• This past week, Elie Mystal of Above the Law wrote a biting and brilliant article about Dean Berman‘s announcement that he intended to make the law school at Arizona State University less reliant on state funding.  Berman’s plan went from intriguing to horrifying when he said that he planned to do this by increasing the size of the law school student body and increasing tuition.


    Mystal was on the right path when he said Berman’s plan would result in more unemployed lawyers with mountains of debt.  What he doesn’t realize is that ASU is already passed the capacity of its current facilities.  Where are they going to put another 30 people?  Furthermore, job prospects for law graduates in Arizona currently suck in this economy.  Is it ethical to flood the market with lawyers who can’t get jobs?

    ASU Sign (1)
    Image by John M. Quick via Flickr

    I can understand Berman’s desire to be less reliant to state funding.  I’m sure some of his plans were derailed when the state budget for education was slashed.  I understand and generally respect the concept that people should pay top dollar for quality products.  However, asking students at a public university to carry this burden is asking too much.  And pissing off future alums by robbing them blind won’t help the school’s fundraising efforts.

    In the National Law Journal, Berman said, “We’re expanding the scope of legal education.”  Is he referring to the cubic buttload of clinics, journals, and programs that have been added to the school since he became the dean?  Being a student at ASU Law, it seems like a new program is added every 30 seconds.  It seems like every time someone mentions the idea of starting something new at the school, Berman approves it.  I’ve been wondering where the school was getting the money to pay for all this.  I don’t know where it was coming from but now we know who will be footing the bill in the future – the students!  If the students are paying for everything, the school shouldn’t be expanding.  It should be focusing on doing a few things well – like preparing students to be actual lawyers with real lawyering skills.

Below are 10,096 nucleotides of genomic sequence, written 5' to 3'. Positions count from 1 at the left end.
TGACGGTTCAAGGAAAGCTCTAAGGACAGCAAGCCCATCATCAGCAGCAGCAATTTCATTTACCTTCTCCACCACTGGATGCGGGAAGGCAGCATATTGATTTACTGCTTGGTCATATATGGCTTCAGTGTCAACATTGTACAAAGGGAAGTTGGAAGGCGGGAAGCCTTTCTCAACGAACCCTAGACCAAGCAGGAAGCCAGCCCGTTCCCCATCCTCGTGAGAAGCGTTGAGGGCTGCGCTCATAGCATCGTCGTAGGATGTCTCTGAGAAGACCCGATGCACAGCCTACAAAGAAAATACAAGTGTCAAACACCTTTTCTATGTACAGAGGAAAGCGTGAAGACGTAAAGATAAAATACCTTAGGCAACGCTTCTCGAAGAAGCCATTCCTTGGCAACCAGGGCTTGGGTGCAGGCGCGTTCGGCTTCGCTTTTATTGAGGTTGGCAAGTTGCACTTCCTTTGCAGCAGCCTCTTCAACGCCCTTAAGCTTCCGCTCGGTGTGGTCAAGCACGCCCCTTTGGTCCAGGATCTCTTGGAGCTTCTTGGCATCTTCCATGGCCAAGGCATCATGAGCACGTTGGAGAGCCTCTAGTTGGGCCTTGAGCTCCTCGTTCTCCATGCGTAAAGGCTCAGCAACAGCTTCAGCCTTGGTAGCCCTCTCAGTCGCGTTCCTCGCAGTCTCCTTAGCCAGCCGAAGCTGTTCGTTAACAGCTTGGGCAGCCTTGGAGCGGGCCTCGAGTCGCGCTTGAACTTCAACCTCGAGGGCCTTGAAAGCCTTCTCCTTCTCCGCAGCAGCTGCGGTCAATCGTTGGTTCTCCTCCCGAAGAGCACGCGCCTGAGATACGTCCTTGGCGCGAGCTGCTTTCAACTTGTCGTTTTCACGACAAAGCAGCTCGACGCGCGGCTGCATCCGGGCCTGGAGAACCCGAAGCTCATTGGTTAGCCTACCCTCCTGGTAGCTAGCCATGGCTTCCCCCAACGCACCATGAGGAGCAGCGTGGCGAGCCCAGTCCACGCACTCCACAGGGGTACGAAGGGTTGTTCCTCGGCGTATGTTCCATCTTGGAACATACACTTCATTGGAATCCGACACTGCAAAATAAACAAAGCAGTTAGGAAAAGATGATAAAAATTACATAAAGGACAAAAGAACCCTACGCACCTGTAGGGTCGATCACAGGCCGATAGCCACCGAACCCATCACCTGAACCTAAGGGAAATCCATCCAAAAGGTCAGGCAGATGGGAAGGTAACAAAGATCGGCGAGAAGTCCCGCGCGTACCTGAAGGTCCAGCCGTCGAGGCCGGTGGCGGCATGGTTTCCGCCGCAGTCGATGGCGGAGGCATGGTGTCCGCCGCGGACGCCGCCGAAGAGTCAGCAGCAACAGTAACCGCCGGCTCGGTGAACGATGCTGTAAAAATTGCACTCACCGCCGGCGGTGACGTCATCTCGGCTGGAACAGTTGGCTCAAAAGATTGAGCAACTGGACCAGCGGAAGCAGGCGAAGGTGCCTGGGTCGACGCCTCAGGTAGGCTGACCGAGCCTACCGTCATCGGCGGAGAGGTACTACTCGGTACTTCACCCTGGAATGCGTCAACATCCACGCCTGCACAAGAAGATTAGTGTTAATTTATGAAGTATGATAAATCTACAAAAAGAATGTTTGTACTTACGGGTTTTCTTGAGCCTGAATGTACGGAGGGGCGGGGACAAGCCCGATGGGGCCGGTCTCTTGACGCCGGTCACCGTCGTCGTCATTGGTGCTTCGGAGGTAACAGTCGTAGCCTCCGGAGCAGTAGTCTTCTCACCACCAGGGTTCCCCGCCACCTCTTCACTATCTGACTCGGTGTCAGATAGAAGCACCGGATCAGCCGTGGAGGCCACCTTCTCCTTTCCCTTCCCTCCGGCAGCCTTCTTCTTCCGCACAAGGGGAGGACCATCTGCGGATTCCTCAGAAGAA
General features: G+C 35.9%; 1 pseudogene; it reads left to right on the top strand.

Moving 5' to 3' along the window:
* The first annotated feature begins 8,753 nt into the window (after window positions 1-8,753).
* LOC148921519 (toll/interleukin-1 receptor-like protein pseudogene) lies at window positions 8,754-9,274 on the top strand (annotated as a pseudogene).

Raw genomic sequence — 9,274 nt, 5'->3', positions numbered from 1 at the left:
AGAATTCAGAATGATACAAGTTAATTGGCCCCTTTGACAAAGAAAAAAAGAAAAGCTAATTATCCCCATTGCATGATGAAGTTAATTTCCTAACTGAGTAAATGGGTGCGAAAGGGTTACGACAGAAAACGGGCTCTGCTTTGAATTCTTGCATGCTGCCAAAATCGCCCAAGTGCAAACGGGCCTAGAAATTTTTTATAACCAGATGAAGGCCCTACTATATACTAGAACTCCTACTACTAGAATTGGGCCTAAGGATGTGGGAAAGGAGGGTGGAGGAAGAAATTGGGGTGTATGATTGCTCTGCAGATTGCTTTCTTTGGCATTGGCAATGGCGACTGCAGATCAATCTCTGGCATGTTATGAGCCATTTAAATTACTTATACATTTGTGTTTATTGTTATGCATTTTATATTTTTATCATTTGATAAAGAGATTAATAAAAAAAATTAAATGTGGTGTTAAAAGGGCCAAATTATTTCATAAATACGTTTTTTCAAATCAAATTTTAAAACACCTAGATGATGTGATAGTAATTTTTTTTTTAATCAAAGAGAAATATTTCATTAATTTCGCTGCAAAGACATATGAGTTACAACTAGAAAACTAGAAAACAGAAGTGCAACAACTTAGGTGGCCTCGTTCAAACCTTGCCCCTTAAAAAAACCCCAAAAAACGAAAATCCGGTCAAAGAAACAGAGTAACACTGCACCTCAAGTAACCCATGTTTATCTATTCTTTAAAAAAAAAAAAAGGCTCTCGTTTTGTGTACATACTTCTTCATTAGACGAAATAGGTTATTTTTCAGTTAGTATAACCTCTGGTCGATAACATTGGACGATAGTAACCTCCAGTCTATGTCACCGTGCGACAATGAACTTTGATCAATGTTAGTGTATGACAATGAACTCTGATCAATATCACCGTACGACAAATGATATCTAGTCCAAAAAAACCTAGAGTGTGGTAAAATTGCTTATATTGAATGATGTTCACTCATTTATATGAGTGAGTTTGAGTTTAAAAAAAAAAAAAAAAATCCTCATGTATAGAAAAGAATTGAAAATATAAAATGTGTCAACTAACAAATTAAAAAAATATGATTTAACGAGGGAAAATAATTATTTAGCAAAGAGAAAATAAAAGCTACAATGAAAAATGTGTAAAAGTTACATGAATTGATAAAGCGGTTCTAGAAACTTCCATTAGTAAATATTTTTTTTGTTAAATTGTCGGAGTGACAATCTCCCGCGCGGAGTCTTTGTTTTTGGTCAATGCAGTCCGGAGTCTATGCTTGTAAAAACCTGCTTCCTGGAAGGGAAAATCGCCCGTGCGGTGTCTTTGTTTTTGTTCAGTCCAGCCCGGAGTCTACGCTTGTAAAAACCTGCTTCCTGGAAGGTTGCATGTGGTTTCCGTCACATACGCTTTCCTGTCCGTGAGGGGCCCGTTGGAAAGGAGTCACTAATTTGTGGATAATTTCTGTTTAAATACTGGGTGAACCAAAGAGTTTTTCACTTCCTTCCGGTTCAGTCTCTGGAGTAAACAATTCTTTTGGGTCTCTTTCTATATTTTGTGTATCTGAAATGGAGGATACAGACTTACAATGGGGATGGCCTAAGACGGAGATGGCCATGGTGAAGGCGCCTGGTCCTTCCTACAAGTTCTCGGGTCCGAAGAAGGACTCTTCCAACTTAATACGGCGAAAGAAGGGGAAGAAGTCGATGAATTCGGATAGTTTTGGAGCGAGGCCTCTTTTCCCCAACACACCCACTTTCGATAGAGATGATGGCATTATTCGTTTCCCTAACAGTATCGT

Now, I take my fair share of flack for dissing my school while I’m still a student.  I’m not saying everything about it is bad – there are some awesome people at the school.  But from an administrative perspective, the school doesn’t seem to care about its students.  The most glaring proof of this are the decisions that are made to impress and entice potential students, but have limited usefulness to current students.  Have you seen the new website?  How about the new fancy desks that aren’t big enough to comfortably accommodate a laptop?  Or the classroom configurations that are a pain in the ass to navigate?  How many students were consulted before these decisions were made?  One current professor said probably zero.  There’s a lot of flash and sparkle without much utility.

    You know what bothers me the most about Berman’s plan?  At a recent town hall meeting, Berman said, “”I never would have come if I knew they were going to privatize the law school.”  I know he said this because, (1) I was there, and (2) I immediately tweeted that quote out to the universe.  (Isn’t technology a bitch?)  If the dean of my law school is a walking contradiction, I’m pissed about how this institution is treating its students and severely concerned for its future.

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  • Still Demanding the Maximum Value for my Tuition

    Every time I think about how much I’m paying to go to law school, my head starts to hurt, my stomach gets queasy,and I’m not sure if I’m going to throw up or pass out.  Last semester, I paid over $9,800 in tuition and fees and I expected the full value for my money.  This fall, the cost just for tuition alone is $10,630 ($4,255 for graduate school tuition + $6,375 for law school tuition).  With the cost of law school tuition on the rise nationwide, every time the institutional powers that be raise my tuition, I in turn raise my expectations.  I had to do the math to see how much I’m paying for this semester’s experience.

    This semester I am taking 16 credits of class – 5 regular classes and a 2-credit externship.  I am paying $664.375 per credit.  Here’s the break down for each of my classes.

    Criminal Procedure, Copyright Law, and Cyberspace Law are 3 credits each.  They all meet twice a week for 85 minutes.  Each course is valued at $1993.125, $76.66 per class, or $0.90187 per minute.  The cost to attend one of these classes is more than the price to see Kathy Griffin live.

    Trademark Law is a 3-credit class, but we only meet once a week for 175 minutes.  This class is valued at $1993.125 for the course, $142.37 per class, or $0.81352 per minute.  Going to this class once is more expensive than buying a lower level ticket on the 50-yard line at an Arizona Cardinals game.